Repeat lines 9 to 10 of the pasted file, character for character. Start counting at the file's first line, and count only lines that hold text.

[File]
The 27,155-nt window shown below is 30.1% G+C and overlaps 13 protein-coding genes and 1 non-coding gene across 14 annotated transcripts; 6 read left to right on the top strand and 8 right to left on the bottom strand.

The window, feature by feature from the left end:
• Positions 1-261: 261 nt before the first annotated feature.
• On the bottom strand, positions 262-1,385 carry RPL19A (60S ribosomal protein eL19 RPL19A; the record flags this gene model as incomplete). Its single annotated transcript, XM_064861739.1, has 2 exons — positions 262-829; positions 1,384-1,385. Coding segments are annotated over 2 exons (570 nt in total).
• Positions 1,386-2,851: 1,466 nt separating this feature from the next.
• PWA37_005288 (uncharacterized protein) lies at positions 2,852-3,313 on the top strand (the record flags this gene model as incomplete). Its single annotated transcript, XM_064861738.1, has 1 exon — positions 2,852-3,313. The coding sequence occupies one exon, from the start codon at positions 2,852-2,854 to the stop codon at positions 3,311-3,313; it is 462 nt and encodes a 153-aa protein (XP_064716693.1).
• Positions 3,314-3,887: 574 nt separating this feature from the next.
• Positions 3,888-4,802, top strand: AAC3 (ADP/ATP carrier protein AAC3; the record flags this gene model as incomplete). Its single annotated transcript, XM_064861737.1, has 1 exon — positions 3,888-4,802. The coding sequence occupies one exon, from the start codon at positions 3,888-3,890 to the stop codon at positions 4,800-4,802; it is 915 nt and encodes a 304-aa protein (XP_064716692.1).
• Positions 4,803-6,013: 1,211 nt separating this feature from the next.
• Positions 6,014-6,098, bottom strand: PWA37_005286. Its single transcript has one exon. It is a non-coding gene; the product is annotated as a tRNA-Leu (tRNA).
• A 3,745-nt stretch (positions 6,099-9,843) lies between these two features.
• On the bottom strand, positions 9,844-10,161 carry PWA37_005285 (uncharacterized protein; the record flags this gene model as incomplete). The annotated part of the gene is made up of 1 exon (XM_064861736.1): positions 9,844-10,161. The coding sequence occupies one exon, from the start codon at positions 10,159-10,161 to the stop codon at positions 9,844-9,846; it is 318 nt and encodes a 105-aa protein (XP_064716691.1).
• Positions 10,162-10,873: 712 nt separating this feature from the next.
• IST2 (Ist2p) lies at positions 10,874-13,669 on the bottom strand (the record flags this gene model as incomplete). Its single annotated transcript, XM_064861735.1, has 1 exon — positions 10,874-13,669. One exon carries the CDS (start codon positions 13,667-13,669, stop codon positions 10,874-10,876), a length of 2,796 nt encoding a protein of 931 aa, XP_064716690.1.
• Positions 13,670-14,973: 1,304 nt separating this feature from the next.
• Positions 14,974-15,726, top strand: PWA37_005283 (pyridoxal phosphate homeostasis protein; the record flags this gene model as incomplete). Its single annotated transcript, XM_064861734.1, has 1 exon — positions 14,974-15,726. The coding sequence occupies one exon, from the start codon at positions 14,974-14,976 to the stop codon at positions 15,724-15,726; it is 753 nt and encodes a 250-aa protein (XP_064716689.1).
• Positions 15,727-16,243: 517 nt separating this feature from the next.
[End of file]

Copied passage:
• Positions 4,803-6,013: 1,211 nt separating this feature from the next.
• Positions 6,014-6,098, bottom strand: PWA37_005286. Its single transcript has one exon. It is a non-coding gene; the product is annotated as a tRNA-Leu (tRNA).